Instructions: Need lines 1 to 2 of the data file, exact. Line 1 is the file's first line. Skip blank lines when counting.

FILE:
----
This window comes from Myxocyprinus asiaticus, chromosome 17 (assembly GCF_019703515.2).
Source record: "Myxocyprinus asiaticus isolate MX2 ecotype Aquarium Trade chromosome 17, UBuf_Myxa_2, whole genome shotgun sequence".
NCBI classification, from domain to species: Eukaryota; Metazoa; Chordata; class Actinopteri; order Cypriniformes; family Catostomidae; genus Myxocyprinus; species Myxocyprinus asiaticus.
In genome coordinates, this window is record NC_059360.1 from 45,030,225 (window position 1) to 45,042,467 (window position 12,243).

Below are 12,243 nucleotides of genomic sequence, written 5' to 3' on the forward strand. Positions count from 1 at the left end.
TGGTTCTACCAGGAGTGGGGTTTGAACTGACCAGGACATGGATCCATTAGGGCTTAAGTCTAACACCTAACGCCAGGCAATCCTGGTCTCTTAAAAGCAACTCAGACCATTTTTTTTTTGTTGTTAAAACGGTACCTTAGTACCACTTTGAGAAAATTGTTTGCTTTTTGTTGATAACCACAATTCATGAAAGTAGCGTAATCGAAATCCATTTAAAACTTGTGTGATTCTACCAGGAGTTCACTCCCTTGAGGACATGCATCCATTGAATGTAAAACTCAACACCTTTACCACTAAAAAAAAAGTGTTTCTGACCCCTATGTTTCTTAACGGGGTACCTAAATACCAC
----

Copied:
This window comes from Myxocyprinus asiaticus, chromosome 17 (assembly GCF_019703515.2).
Source record: "Myxocyprinus asiaticus isolate MX2 ecotype Aquarium Trade chromosome 17, UBuf_Myxa_2, whole genome shotgun sequence".